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Bradley Wiggins leaves Tour de France rivals in a spin
There was a point, halfway up an Alpine mountain, when the camera zoomed in on a cyclist going the same plodding pace as me.
All right, that might be stretching it a bit.
Anyone who has seen my Bambi-type attempts on two wheels could argue I would struggle to make the end of the street in one piece. And they would not be far wrong.
But then I always maintain that bikes weren’t designed for those well over six foot with, how shall we put this, a comfortable girth.
Neither description could be levelled at Peter Sagan, the current wearer of the Tour de France green jersey as the race’s best sprinter.
The Slovakian 22-year-old is having a brilliant first Tour with three stage wins already on his CV, victories memorable for the cockiness of the celebration as he sauntered over the finish line.
But on this particular afternoon he was suffering. Big style.
Trying to pace his team leader into launching an attack, Sagan suddenly hit the wall. One minute he was surging up the slope; the next it was as if he’d found a reverse gear.
Back he dropped from his fellow breakaway rider, swiftly bypassing the chasing group the wrong way before effectively disappearing off the map for the rest of the stage.
He eventually crawled in with the bunch of sprinters, including Mark Cavendish, who limp their way round the climbing days with the sole intention of finishing inside the cut-off point. It’s something they normally do with no more than two or three minutes to spare.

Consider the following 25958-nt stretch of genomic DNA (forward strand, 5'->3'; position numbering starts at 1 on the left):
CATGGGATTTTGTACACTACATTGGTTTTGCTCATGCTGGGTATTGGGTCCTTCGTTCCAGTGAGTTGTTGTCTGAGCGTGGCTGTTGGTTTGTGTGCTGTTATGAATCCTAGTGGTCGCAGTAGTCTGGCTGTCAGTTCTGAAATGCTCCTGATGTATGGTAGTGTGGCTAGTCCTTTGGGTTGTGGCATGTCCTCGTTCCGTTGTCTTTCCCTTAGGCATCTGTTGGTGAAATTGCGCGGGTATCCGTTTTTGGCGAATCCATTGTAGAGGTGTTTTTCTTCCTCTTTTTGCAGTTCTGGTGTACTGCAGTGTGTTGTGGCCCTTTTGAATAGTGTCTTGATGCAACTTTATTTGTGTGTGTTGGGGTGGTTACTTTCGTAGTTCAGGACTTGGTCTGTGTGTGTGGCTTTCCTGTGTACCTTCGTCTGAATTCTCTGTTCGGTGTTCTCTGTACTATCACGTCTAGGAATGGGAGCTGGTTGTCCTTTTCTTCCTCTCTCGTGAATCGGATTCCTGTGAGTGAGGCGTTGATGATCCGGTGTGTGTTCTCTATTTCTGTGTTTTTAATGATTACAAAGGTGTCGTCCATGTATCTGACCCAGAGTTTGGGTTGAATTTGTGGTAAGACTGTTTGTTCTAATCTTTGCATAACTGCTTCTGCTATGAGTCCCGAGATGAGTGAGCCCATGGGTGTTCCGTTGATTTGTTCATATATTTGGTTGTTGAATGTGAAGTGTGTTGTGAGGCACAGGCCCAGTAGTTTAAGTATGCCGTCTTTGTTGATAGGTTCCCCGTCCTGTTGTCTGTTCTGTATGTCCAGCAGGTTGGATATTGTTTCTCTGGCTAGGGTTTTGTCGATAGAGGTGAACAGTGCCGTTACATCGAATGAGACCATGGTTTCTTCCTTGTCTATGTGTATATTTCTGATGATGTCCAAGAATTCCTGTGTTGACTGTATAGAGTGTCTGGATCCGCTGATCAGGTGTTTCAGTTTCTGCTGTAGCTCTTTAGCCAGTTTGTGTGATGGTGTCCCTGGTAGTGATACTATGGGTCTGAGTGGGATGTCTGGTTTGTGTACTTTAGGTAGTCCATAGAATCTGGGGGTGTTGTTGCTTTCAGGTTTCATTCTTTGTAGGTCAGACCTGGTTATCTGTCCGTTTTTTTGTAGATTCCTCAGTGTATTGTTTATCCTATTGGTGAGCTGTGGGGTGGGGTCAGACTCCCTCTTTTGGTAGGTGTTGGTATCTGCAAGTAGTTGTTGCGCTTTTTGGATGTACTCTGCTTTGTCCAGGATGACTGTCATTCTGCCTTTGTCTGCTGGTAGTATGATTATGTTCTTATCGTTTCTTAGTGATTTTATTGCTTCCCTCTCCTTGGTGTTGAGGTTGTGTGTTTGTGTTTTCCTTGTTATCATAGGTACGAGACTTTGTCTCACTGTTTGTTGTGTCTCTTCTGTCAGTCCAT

But it was those close-up TV images capturing that precise moment when Sagan cracked that summed up the sheer torture of Le Tour.
Whatever people feel about pro cycling – and it’s always been a bit of a Marmite sport – there is no denying the obscene physical demands that are placed on the human body for three solid weeks.
That is why Bradley Wiggins deserves the spotlight for the incredible achievement of leading this race.
He is no gallant loser like Andy Murray; Wiggins appears unbreakable as he rides closer and closer to a place in British sporting immortality.
Crashes apart, his chances of becoming our first winner of the maillot jaune look as solid as those sideburns that sprout from under his racing helmet.
He is supported by a team par excellence. Sky have built their resources around dominating the Tour and every penny has been well spent.
Chris Froome, his ablest of lieutenants, would be a genuine contender to win the thing himself if his job was not simply to protect Wiggins.
Cavendish has almost been reduced to a bit-part role, left to forage for his own sprints, as Sky commit every last pedal to the triumph in yellow.
Other lead riders must be green with envy at the power at Wiggins’ disposal. There is no weak link. But Wiggins still has to get it done himself – something he did with astonishing ease to crush the opposition in the opening time trial and win his first stage.
For all the team work and complex tactics that will pass the casual viewer by, this race is ultimately down to the fitness and sheer will of the individual.
In some cases, as we’ve seen this week, it becomes a battle between man and mountain and there’s no guarantee who wins.
Allez Wiggo, our real Tour de Force.